Hack Amazon's Dash buttons to do things other than buying stuff

Amazon's Dash buttons are tiny adhesive physical triggers that can order for you, through the magic of WiFi, anything you need to stock up on. But that's not the limits of their power, if you're willing to tinker with them. Ted Benson, (who works at a company that likes to regularly perform such shenanigans with the aid of its web tools), reckons it''ll you take under 10 minutes to repurpose Amazon's physical iteration of Buy It Now. (I think he's underestimating the degree of incompetence this editor possesses, but anyhow.) Benson managed to hack a diaper-ordering Dash button to act as an Internet Of Things-style tracker for how often his (adorable) baby poops. Or how many times he wakes up in a night. The trick lies in the fact that Amazon's buttons aren't constantly connected to WiFi. For the sake of battery life, the buttons only come to life when pushed, meaning the workaround picks up when your button is trying to access the internet, and registers that as a trigger for anything but buying stuff from Amazon.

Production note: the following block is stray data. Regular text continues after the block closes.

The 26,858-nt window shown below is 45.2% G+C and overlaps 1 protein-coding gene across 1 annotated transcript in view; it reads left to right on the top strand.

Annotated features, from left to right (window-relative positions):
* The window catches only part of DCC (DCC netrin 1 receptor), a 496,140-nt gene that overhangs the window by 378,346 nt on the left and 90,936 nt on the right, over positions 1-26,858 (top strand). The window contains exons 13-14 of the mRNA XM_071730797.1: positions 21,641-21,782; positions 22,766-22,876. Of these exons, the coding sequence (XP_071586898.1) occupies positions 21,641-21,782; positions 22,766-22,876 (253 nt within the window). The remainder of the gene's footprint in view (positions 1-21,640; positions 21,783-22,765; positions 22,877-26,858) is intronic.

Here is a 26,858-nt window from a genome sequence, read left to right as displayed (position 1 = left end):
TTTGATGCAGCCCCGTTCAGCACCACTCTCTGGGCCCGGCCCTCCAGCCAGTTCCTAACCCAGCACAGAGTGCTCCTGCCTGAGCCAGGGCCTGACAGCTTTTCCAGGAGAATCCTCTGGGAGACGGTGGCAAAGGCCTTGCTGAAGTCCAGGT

With a little bit of python code, a simple program can track when the button tries to connect to the WiFi, and once it gets a hit, record a datapoint. (In this case, inside a Google Doc spreadsheet.) Of course, you need to ensure you've setup the button not to order something every time you press it --easily done when you first start using the button. If you're looking to make the idea of smart diapers seem suddenly very stupid, you can find all the code and instruction needed in the Medium post right here